Last time I shared the four phase process being followed as I get this sailboat journey underway:
1) Understand your dream,
2) Limit your search,
3) Consider your skills, and
4) Seek alternative purchase options.
Today I want to focus on limiting your search to vessels that meet the mission and your budget.
One big lesson learned is to avoid settling for the convenient option – the one that lets you get a sailboat now. It may not meet your true needs. Separating needs from wants is difficult. Take your time to really determine the differences. A big part of my search included visiting local marina sailboat brokers, attending sailboat shows like the Strictly Sail Miami Boat Show, and watching video of sailboat tours on YouTube. Honestly, walking around and talking with others at a local marina helped immensely.
Touring these sailboats, I quickly became infatuated in a escalating dream I couldn’t afford. Amel, Hylas Yachts, Hans Christian, Hallberg-Rassy to name a few – their size kept increasing, features over the top, and price tags bewildering. Finally I came to the conclusion that I am not buying a custom home. With each rationalization came the inevitable…how much longer will I need to work to save enough to buy ______? … fill in the blank.
So I stopped looking.
Instead, I went back to the mission realizing that I had stepped outside of it. A fundamental requirement for me to sailing around the world is that I have a dependable boat that can do that – safely. This is when I stumbled into the discussion about “the perfect blue water cruiser”. Exploring the internet using this search term will provide more than a handful of opinions. Searching resources like Blue Water Boats, SailNet, CruisersForum got be back on track and provided a glimpse into technical details for particular boats with a bit of passion from their owners. But this is when I really started to learn some differences. The ones that would allow me to decide on a boat that will be in my budget.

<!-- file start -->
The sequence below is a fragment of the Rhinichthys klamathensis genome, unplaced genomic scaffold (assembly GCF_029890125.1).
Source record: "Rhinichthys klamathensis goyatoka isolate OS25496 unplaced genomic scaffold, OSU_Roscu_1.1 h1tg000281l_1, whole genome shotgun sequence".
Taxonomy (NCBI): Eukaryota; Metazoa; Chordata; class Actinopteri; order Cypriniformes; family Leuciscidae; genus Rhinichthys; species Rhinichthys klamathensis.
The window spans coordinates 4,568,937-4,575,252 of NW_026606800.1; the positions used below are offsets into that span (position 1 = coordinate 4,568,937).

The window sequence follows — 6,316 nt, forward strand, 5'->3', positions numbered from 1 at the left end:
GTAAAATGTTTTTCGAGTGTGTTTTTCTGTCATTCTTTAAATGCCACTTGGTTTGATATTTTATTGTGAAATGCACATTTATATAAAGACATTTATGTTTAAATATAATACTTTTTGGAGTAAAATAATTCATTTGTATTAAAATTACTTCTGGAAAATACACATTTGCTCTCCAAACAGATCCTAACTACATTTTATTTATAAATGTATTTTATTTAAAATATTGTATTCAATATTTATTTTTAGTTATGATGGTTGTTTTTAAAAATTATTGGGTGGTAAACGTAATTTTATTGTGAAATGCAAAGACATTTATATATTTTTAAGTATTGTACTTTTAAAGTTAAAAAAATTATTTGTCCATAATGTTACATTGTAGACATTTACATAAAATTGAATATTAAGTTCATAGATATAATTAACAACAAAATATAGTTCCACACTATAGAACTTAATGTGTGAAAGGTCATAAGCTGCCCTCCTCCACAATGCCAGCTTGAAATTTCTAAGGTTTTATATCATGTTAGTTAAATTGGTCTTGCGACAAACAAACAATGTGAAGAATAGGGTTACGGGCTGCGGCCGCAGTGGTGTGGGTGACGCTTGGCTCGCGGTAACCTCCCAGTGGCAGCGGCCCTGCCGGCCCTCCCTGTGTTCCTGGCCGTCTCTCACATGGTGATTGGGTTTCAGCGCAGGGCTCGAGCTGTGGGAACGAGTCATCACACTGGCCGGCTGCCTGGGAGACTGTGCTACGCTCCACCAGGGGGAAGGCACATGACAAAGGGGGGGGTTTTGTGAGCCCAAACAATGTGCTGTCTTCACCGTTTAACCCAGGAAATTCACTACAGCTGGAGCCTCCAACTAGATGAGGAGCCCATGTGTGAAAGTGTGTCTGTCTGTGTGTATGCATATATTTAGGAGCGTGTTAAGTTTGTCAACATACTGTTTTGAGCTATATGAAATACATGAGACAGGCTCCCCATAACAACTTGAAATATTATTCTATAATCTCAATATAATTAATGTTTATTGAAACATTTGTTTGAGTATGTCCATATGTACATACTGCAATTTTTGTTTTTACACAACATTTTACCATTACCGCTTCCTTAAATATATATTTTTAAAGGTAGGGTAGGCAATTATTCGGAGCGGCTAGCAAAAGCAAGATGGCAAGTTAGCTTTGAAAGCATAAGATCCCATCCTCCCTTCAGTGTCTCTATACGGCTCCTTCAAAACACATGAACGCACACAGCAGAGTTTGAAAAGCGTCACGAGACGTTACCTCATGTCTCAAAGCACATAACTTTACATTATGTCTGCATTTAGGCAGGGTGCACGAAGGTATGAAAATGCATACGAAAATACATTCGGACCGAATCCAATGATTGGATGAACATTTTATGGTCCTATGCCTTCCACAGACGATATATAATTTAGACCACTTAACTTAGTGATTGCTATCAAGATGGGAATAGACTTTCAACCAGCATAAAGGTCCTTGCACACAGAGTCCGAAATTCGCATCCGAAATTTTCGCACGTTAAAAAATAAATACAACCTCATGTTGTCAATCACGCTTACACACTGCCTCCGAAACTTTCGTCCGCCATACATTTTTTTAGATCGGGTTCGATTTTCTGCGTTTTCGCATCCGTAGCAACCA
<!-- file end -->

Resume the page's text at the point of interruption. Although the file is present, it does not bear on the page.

Books about circumnavigation and the features of those sailboats helped immensely too.
The first big take-away is reconfirmation that it does not take a lot of money – but it can, needlessly ! Why? There are so many options and examples of people doing this type of sailing with boats that cost less than a car. Helpful is that many of the boats in my price range are going to be “used” so there are plenty of examples of people doing what I want to do with examples of how that worked out. Happily there is no need to be a rich man for this dream.
The keys I stumbled upon include themes like:
- Simplicity – ease to operate, repair, and maintain while at dock and underway
- Solid – construction of the boat and its systems that have proven themselves dependable under many different circumstances
- Sailing Qualities – wind and wave performance that has a lot to do with the keel, rudder, and type of mast
- Slow – most things happen slowly on a sailboat at 6 knots of speed or less. And if it broaches or gets knocked down by a wave in extreme weather, they tend to pop right back up (watch Robert Redford in All is Lost)
Probably three of the most fascinating resources that contributed to my understanding of all this new information includes Nike Steigar at WhiteSpotPirates, Dan and Kika at Sailing Uma, and Drake Roberts at The Real Cruising Life. Each has a YouTube channel as well.
Nike took a neglected 1992 Reinke Super 10 (37’) that cost $8k in Panama investing another $25k to make it bluewater ready – check out her videos at WhiteSpotPirates. Dan and Kika did a similar task taking 1972 Pearson 36’ and fitted her to meet their style which is fully documented at Sailing Uma. Drake has a Westsail 42’ that without any repairs could be in the $50-70k range (see Yachtworld for indicative pricing of boats).
Each of these examples solidified my personal belief to purchase a sailboat I can sail today without a several year process to make her seaworthy. The boat I purchase may not be ready for circumnavigation at the time of purchase, but I will not be dock bound or “on the hard” for several years to get ready. I am quite comfortable doing smaller projects (will be documented in this blog) as I journey to get ready. Sailing to build skills and reward myself with time on the water each step is an objective I had from the start. So yes, a bit of immediate gratification tends to keep me motivated.